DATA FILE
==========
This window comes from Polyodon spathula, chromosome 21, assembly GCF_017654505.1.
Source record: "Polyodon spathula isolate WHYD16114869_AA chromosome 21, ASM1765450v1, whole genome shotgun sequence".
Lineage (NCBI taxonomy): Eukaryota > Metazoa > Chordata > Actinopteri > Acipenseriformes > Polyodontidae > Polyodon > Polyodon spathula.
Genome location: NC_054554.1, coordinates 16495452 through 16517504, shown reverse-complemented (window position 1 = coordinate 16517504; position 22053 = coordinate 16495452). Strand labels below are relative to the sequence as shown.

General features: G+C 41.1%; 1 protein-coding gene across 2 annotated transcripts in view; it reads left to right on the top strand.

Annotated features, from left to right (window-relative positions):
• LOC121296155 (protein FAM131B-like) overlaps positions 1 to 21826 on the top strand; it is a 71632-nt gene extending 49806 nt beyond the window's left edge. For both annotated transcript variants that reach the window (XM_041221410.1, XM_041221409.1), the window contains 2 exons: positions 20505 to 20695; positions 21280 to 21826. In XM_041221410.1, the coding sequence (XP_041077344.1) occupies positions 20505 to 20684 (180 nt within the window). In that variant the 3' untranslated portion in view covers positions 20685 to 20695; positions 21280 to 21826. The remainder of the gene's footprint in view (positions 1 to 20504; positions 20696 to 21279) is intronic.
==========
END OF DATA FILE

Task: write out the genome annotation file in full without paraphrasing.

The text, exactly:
This window comes from Polyodon spathula, chromosome 21, assembly GCF_017654505.1.
Source record: "Polyodon spathula isolate WHYD16114869_AA chromosome 21, ASM1765450v1, whole genome shotgun sequence".
Lineage (NCBI taxonomy): Eukaryota > Metazoa > Chordata > Actinopteri > Acipenseriformes > Polyodontidae > Polyodon > Polyodon spathula.
Genome location: NC_054554.1, coordinates 16495452 through 16517504, shown reverse-complemented (window position 1 = coordinate 16517504; position 22053 = coordinate 16495452). Strand labels below are relative to the sequence as shown.

General features: G+C 41.1%; 1 protein-coding gene across 2 annotated transcripts in view; it reads left to right on the top strand.

Annotated features, from left to right (window-relative positions):
• LOC121296155 (protein FAM131B-like) overlaps positions 1 to 21826 on the top strand; it is a 71632-nt gene extending 49806 nt beyond the window's left edge. For both annotated transcript variants that reach the window (XM_041221410.1, XM_041221409.1), the window contains 2 exons: positions 20505 to 20695; positions 21280 to 21826. In XM_041221410.1, the coding sequence (XP_041077344.1) occupies positions 20505 to 20684 (180 nt within the window). In that variant the 3' untranslated portion in view covers positions 20685 to 20695; positions 21280 to 21826. The remainder of the gene's footprint in view (positions 1 to 20504; positions 20696 to 21279) is intronic.